Sonia and Sabrina have a lot in common. They both work at Akamai, they’re both in the Global Services division, and they’re both Solutions Architects. You might even say they’re like twins. And you’d be right!
The Burney sisters grew up together in Pleasanton, California, where they were inseparable. Years later, they found their way onto the same team at Akamai.
The Inside Akamai team spoke with Sabrina and Sonia about what it’s like to work with family. Here’s what they had to say about their unusual relationship.
How did you both end up working at Akamai?
Sabrina: Shortly after my first job out of college, I joined Akamai looking for a role where I could use my technical expertise in a social and consulting setting. A couple of years into the company, I sought to bring on Sonia in hopes that she too would enjoy the work as much as I do.
Sonia: It wasn’t long before I decided to make the move to Akamai. I had met Sabrina’s coworkers many times and saw the type of work she was doing. I thought it was great opportunity to work with an innovative team…and I was right! Sabrina and I had never worked together, on the same team, so I thought it would be a great experience playing off one another’s strengths in an attempt to build on our knowledge here at Akamai.
Tell me about your roles as Solutions Architects in the Global Services division. How is the work you do similar and different?
Sabrina: We specifically work on the Advanced Solutions Services team where we have the ability to develop custom solutions catered to our customers. Initially, Sonia and I were not on the same team. In fact, I jumped between quite a few teams, where I could experience different verticals within services including media, security and now, Web Experience. Eventually we made our way to the same team and work very well collaborating on different projects.
Sonia: I had initially been brought on to the Front-End Optimization (FEO) team, where I could really utilize my front-end development background. When Sabrina and I moved to the same team, we both found ourselves working on a variety of custom projects—some similar to one another and some very different. She has her expertise in security, while I have mine in front-end development, so we have been able to help one another on different custom solutions that come up on a daily basis. Our strengths complement one another very well.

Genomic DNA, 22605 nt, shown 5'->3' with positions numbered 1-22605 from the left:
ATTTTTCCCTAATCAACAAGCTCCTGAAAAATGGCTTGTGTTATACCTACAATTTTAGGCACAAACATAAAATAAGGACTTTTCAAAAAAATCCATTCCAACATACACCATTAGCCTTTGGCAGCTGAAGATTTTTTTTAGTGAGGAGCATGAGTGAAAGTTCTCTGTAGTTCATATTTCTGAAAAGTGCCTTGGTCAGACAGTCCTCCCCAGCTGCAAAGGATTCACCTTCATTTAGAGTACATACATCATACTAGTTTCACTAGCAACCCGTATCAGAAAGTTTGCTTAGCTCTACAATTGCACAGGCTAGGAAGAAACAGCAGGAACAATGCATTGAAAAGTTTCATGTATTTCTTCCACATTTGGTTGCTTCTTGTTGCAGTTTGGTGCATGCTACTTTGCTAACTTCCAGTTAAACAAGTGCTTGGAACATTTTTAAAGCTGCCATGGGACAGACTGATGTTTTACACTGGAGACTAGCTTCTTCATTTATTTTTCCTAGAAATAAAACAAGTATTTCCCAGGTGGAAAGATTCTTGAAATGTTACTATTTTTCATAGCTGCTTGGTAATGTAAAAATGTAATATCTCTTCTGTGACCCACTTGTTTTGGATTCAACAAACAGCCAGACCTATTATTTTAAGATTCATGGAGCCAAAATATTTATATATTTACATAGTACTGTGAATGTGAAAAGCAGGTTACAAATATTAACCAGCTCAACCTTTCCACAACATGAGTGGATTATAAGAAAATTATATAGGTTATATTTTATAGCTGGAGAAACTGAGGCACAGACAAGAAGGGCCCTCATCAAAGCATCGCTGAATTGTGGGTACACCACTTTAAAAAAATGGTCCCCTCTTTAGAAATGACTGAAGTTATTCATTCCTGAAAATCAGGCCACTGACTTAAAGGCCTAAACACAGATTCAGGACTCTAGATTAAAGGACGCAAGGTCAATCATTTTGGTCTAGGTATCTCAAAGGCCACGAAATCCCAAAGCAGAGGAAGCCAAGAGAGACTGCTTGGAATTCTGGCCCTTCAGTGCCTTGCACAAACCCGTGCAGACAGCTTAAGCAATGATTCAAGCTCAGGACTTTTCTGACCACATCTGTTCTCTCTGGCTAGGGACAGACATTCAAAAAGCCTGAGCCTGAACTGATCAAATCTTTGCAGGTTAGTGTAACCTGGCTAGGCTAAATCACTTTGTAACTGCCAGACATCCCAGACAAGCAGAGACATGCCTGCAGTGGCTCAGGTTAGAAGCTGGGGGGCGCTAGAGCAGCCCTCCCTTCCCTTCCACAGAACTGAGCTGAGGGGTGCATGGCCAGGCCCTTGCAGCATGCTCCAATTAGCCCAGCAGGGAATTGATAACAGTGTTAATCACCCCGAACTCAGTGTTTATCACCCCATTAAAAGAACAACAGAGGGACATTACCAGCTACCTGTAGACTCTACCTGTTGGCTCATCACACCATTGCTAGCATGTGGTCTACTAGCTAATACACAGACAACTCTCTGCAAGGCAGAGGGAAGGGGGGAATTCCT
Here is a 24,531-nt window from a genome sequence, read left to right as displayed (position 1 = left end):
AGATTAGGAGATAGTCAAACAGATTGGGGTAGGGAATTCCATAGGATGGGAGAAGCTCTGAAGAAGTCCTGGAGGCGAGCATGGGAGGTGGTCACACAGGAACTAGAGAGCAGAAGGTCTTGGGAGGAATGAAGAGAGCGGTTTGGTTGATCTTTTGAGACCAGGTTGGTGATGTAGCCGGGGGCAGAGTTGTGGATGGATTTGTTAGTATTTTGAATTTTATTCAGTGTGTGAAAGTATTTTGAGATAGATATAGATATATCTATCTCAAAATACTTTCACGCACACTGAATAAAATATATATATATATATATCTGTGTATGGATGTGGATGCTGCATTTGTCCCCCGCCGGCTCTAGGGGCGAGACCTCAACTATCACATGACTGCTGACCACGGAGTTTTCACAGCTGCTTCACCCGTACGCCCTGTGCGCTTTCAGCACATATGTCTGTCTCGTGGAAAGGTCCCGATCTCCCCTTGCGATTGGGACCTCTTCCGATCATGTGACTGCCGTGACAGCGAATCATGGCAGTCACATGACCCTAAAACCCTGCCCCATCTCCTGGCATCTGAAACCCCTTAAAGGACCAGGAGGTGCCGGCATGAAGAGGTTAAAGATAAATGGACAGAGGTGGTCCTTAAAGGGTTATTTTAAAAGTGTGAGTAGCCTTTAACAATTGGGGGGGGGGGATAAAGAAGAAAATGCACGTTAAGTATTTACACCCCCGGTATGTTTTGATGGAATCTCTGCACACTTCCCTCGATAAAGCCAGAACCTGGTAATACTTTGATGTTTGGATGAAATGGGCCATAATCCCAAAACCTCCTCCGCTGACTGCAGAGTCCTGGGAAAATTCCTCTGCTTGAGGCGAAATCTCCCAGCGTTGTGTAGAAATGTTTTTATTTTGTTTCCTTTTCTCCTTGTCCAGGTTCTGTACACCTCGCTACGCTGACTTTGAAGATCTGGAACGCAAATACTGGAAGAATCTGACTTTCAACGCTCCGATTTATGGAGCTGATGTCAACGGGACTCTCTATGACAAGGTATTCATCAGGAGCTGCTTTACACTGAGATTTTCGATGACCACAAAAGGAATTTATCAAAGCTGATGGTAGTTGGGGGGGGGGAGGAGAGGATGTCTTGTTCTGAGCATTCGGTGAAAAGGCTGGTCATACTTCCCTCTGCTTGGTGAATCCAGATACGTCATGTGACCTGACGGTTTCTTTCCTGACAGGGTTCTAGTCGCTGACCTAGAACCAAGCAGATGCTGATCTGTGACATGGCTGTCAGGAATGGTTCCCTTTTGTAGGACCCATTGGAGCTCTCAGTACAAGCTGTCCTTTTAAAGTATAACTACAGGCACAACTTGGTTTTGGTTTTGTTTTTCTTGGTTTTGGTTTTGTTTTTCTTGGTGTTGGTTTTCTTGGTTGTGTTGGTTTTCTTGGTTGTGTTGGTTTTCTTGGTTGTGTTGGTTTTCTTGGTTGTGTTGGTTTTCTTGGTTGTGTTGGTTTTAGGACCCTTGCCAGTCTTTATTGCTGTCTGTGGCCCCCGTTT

You both work for Akamai in the same department, but Sonia is in Santa Clara and Sabrina is in Cambridge. Who has the best office? What are the biggest difference between the east coast v. the west and Akamai’s presence there?
Sabrina: Initially after joining Akamai, I worked out of the Santa Clara office, until last year when I moved to our Cambridge office. Being here in Cambridge gives me the ability to meet more colleagues and collaborate with different groups/projects, so I’d have to say the biggest difference is the networking aspect, which is a great benefit. However, the Santa Clara office will always be my “favorite” office because of my team and colleagues that I’ve known for quite some time.
Sonia: So basically, to summarize Sabrina’s stance, the Santa Clara office is better! Just kidding. I do enjoy the Cambridge office as well for the same reasons Sabrina stated. You end up meeting more individuals from different teams, as well as having more management networking opportunities, which is definitely important for growth here at Akamai. Given that most of my team members are here in the bay area, I find it very advantageous to work out of the Santa Clara or San Francisco offices.
Tell me a little bit about growing up together. How has your relationship changed, now that you’re adult colleagues?
Sabrina: Growing up together was essentially like having a live-in best friend, not only because we are siblings but because we’re twins. In our younger years (pre-college graduation), we had many similar interests including playing on the same soccer team, track team, studying computer engineering in school, etc. While our personalities are slightly different now, we remain interested in the same activities and work-related projects as well. Being at the same company and on the same team has actually brought us closer as we now relate on all aspects of our current lives (work and non-work).
Sonia: We definitely encompassed everything about being twins. Matching outfits, the same schools, the same classes, and the same major. People mention that we are inseparable, which I guess is right since we now work together! She moved to the east coast last summer, yet I still find that working together as well as our bond keeps us closer than ever.
What inspired you both to go into this field?
Sabrina: Right away in high school, I had a passion for math and physics, which led me to explore areas in tech. In fact, our high school also offered our very first coding class which exposed us to programming in C. After that point, I knew that I wanted to work in the tech industry and be able to use my programming skill set, in addition to my consulting interests. Because of these interests, I opted for studying computer engineering at Santa Clara University.